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Frankly Speaking: Why construction design is so important

By: Frank Lonardelli

Published: April 11, 2016

One of the most exciting things about working in commercial development, and indeed one of the reasons why I entered the industry in the first place, was to have the unique opportunity to design and build distinctive buildings and singular commercial spaces.  In 2000, I formed the Calgary-based commercial real estate development firm, Arlington Street Investments, a company which, since its founding, has become known for developing some very exciting commercial spaces in the city.  Naturally, this has made me very proud and I feel very honored to have my name, Frank Lonardelli, associated with Arlington Street Investments.

As a company, whenever we decide on a property to invest in and redevelop, we seek to bring as much excitement to our redevelopment project as possible.  We want to give our tenants the absolute best, both in design, as well as in creature comforts, and we want all our tenants to be proud when they select our property as their new home.

But, when we are talking about design features in a commercial development, the important principle to remember, and one that has been ingrained in my mindset and governs all our strategic operations at Arlington Street Investments, is that there always has to be a calculated and understood balance between the design features we add to a property and their cost and potential for return on investment.  After all, every single commercial purchase that we develop at Arlington Street is, at its very heart and core, an investment, one that is designed, from the very beginning stages, to make a return on investment for our investors and valued stakeholders.  So, therefore, design-wise, our team seeks elements that offer the best of both worlds – we seek elements that will provide a return on investment, as well as stoke the excitement of our tenants.  And, ideally, the two should work hand-in-hand.

As I’ve come to understand, the process of deciding on the right design elements that fulfill both investment demands as well as tenant expectations is something that’s unique to every project and something that requires a tremendously experienced project team that is well versed in real estate development.  I’m fortunate enough to have such a team at Arlington Street, and indeed, in all modesty, nothing demonstrates our skill in selecting wise design choices than our redevelopment project at 718 8th Avenue SW in Calgary.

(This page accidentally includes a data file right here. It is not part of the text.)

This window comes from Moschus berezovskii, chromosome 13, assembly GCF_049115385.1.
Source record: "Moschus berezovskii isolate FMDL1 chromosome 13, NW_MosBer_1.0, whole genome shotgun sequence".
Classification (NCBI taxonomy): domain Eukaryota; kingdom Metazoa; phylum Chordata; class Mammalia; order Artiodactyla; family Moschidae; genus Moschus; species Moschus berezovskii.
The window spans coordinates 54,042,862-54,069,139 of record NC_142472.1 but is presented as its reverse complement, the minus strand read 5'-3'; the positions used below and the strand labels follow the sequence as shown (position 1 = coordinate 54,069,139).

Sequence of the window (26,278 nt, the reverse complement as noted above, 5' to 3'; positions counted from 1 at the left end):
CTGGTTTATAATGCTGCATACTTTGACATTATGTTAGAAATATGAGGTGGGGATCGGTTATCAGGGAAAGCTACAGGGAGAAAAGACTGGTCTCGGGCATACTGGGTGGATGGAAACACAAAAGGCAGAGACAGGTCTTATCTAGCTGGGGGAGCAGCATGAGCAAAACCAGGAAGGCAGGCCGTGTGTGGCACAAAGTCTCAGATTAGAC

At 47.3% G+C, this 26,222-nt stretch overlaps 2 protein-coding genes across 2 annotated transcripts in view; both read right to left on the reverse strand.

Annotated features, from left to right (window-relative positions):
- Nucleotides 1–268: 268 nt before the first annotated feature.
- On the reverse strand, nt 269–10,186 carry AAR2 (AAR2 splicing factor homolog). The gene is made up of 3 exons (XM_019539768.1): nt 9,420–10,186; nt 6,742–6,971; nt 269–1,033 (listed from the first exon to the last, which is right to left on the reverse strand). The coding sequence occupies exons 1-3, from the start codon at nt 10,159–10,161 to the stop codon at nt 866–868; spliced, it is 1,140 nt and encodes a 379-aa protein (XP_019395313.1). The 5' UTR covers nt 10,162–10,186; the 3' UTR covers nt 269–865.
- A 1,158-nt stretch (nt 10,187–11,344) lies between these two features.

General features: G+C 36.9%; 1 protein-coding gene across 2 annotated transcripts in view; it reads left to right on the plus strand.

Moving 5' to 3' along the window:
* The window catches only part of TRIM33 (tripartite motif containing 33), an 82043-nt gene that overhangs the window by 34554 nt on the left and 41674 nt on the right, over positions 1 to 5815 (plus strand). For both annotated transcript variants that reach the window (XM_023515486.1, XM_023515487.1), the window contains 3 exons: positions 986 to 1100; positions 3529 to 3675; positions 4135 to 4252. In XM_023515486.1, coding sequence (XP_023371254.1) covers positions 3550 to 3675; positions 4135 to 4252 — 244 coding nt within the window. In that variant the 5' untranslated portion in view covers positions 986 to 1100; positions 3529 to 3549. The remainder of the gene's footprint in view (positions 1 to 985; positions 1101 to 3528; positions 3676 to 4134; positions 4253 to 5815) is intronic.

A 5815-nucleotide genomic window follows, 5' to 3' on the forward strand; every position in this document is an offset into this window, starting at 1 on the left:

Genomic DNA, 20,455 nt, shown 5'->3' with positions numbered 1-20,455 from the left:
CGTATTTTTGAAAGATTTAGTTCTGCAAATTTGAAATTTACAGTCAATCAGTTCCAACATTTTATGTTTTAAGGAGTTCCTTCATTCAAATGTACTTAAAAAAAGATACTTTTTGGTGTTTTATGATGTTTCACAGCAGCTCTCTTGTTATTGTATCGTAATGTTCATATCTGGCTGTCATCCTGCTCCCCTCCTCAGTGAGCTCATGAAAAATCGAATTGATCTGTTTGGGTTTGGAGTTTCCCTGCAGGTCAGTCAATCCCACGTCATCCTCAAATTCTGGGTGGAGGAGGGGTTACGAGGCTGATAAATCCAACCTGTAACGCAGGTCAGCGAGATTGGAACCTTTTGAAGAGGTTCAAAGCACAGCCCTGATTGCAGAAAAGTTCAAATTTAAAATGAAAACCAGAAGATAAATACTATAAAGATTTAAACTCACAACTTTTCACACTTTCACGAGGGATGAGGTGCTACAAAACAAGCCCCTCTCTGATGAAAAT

718 8th Avenue SW (otherwise known as 8th Ave Limited Partnership) is a Class C commercial building that my company purchased in 2012.  Located directly in the path of Calgary’s South West development plan, we purchased this building using our value-added investment model and with the explicit intention for redevelopment.  And that’s exactly what we did.  We added two additional floors to the building; we updated the building’s once tired façade with a new, more modern looking façade; we installed new mechanical, electrical and plumbing systems building-wide – and we essentially redesigned the building to meet the needs and desires of an entirely different class of tenants.

Some of these updates I consider relatively standard to any major commercial redevelopment.  But, other design choices that our team made were not so standard and required a concerted cost-benefit analysis on the part of my project team.  These are the kind of design elements that can dramatically amplify the ultimate success of the redevelopment project.  Take, for instance, the 16-foot ceilings that we built into the 718 8th Avenue development, as well as the glass elevator and floor to ceiling windows. As I mentioned in the video tour of 718 8th Avenue that our team created for our investors, 16-foot ceilings, (which are 2-4 feet higher than the average ceilings in buildings of the same class), factored together with the floor to ceiling windows, create a dramatic impression of volume and space.  Our addition of these ceilings is a perfect example of an added design element that would succeed in engaging our tenants’ interest and also offer a return on the investment.
Consider also a second design element that we chose to include in our redevelopment of 718 8th Avenue, and that’s the installation of a large skylight on the building’s top floor.  Clearly, a skylight would add excitement for tenants of 718 8th Avenue’s penthouse floor.  But, once again, a strategic and detailed cost-benefit analysis was executed by my project team to make sure that the cost of installation would ultimately prove financially sound.

When it comes down to it, as much as I want the name “Frank Lonardelli” attached to buildings with sophisticated and modern design, making investment choices that are intelligent, well-grounded and will lead to a healthy return on investment for Arlington Street’s investors is more important, and that is the factor that takes the lead role for myself and my project team in our commercial real estate investments.

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